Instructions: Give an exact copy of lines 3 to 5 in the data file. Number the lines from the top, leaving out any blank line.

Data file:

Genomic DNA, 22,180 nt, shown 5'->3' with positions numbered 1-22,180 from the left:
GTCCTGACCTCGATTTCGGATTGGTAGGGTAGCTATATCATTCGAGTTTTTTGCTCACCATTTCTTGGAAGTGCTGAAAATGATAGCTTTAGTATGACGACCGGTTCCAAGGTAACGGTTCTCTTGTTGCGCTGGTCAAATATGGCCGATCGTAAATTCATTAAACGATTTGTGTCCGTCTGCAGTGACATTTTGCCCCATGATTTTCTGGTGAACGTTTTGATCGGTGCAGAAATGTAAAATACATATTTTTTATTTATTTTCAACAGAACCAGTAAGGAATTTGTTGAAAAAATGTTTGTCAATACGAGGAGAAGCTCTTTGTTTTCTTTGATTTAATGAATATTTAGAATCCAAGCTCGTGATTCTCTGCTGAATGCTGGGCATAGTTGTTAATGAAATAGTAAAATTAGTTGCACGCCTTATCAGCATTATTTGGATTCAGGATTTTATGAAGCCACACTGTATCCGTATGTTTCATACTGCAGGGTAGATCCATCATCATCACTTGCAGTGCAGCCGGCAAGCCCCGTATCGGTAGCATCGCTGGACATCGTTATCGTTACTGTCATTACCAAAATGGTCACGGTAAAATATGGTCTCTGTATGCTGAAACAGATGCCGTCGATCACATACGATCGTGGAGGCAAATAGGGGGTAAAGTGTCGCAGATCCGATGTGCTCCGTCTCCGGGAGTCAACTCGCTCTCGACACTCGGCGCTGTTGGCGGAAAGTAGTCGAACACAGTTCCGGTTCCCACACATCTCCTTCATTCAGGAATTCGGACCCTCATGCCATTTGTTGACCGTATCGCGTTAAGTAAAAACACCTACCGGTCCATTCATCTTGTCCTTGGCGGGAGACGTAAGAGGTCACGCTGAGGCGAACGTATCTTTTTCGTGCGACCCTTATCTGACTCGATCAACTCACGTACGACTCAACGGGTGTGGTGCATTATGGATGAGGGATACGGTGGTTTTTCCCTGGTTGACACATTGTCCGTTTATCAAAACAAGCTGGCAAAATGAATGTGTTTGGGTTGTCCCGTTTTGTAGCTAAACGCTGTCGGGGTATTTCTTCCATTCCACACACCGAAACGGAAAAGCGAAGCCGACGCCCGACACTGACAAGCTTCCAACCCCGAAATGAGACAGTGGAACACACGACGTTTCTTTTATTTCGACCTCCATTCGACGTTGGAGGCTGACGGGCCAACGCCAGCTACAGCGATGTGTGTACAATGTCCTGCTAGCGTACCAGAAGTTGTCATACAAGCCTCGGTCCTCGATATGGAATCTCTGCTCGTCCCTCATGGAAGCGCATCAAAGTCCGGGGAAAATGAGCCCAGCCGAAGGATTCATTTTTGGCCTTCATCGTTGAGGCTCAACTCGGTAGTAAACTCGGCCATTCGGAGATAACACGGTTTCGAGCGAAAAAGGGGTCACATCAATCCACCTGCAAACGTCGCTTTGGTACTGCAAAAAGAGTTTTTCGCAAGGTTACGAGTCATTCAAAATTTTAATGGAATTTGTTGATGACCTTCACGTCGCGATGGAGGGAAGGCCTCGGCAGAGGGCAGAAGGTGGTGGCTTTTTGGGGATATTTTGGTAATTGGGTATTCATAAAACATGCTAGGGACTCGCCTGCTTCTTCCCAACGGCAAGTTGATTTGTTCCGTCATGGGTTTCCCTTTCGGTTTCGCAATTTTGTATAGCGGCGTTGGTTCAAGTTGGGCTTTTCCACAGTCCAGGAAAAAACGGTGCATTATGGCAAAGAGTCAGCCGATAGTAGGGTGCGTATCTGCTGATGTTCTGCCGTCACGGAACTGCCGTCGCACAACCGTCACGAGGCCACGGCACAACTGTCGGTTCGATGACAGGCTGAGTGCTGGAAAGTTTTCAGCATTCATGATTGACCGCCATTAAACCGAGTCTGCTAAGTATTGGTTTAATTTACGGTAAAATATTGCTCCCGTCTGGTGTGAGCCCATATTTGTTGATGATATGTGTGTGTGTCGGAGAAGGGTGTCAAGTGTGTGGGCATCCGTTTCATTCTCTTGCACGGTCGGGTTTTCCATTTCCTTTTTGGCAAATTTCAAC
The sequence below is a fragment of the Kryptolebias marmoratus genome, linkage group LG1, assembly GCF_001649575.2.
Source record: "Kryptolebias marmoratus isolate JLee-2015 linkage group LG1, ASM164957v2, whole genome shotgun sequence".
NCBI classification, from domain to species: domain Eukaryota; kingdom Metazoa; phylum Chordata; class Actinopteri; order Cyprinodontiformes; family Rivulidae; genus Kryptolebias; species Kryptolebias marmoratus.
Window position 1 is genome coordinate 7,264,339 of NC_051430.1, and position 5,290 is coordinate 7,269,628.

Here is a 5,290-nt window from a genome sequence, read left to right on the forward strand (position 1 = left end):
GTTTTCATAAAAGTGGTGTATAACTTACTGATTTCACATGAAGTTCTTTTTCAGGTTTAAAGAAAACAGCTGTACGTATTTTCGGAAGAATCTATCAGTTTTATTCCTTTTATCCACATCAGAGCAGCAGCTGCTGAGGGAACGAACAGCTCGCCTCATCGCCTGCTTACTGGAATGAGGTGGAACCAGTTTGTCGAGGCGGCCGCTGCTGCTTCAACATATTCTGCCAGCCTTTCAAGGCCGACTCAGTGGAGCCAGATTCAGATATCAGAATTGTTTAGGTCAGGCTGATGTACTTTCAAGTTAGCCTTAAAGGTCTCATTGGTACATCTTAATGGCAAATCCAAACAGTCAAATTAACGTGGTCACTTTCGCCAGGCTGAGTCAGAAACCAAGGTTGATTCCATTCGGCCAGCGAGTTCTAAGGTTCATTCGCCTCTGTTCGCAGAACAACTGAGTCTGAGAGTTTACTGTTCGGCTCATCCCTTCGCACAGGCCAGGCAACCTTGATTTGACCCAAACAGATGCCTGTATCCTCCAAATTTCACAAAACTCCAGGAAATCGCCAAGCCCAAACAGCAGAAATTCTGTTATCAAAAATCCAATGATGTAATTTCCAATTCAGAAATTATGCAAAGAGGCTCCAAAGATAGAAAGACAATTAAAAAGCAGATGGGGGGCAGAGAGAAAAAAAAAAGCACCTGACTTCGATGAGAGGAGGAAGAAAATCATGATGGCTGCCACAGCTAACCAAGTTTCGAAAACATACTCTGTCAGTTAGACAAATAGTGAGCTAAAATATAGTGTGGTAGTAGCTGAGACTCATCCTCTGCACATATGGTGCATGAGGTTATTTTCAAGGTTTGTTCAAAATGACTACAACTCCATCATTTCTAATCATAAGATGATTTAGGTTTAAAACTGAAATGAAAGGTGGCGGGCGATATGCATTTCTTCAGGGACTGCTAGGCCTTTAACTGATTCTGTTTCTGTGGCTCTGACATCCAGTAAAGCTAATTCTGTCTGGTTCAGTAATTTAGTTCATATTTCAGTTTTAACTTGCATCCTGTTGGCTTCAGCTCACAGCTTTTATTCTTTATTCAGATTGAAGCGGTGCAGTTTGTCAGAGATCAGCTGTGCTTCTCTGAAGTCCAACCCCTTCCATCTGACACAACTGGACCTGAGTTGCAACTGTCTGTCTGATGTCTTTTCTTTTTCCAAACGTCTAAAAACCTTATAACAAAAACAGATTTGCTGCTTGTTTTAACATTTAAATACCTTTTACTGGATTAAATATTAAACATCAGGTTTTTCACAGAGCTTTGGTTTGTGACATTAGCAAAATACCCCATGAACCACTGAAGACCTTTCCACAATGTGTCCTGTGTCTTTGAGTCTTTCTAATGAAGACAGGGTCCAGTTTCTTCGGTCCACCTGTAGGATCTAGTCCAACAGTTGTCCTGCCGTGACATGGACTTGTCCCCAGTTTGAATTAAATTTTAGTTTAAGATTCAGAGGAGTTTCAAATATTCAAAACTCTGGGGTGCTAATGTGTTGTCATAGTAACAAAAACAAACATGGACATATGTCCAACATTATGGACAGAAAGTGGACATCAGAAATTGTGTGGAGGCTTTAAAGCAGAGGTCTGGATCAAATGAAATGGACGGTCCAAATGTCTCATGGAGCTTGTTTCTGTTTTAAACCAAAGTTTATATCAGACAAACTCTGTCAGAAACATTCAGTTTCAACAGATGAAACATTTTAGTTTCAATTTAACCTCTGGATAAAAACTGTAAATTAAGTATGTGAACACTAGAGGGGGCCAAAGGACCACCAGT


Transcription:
The sequence below is a fragment of the Kryptolebias marmoratus genome, linkage group LG1, assembly GCF_001649575.2.
Source record: "Kryptolebias marmoratus isolate JLee-2015 linkage group LG1, ASM164957v2, whole genome shotgun sequence".
NCBI classification, from domain to species: domain Eukaryota; kingdom Metazoa; phylum Chordata; class Actinopteri; order Cyprinodontiformes; family Rivulidae; genus Kryptolebias; species Kryptolebias marmoratus.